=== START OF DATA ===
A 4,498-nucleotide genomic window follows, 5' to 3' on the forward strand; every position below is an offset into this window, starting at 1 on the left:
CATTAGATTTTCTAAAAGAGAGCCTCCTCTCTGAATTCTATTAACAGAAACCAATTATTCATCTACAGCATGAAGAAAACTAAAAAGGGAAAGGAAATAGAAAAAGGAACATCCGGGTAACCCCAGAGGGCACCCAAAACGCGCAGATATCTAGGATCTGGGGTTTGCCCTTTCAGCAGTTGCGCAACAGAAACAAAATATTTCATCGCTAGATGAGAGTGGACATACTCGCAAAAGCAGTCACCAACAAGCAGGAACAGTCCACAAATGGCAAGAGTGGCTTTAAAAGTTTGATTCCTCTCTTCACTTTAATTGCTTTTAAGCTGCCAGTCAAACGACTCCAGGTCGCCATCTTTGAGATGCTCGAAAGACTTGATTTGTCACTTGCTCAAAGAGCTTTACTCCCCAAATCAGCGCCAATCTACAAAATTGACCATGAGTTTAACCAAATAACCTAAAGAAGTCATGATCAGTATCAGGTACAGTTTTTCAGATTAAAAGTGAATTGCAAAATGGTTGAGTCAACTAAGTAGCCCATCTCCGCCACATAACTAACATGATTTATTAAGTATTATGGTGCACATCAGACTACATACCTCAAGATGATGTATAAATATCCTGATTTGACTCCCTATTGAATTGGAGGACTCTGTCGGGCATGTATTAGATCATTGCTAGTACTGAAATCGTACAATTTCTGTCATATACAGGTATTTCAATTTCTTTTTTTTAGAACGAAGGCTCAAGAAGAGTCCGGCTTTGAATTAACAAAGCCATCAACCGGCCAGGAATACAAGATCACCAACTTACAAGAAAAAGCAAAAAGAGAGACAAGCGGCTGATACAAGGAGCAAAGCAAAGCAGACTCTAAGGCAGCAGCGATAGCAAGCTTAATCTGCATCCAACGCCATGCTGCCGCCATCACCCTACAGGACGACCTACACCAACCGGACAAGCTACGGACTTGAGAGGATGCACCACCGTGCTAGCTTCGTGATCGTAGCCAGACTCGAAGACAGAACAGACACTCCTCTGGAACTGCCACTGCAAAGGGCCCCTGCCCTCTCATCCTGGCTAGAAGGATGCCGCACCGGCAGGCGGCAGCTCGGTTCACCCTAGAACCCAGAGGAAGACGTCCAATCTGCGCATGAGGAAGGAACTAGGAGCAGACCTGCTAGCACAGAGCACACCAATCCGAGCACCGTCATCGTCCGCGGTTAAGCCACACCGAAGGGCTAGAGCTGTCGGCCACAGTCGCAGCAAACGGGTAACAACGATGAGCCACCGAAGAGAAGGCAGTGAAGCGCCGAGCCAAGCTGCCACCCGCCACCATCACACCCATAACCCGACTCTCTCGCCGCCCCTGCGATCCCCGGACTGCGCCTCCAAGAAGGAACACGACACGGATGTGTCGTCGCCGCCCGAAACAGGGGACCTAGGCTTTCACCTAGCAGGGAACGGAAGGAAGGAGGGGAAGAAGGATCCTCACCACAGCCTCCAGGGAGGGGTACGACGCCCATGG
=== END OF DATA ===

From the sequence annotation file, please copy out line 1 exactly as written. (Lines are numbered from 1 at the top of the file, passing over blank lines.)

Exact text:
A 4,498-nucleotide genomic window follows, 5' to 3' on the forward strand; every position below is an offset into this window, starting at 1 on the left: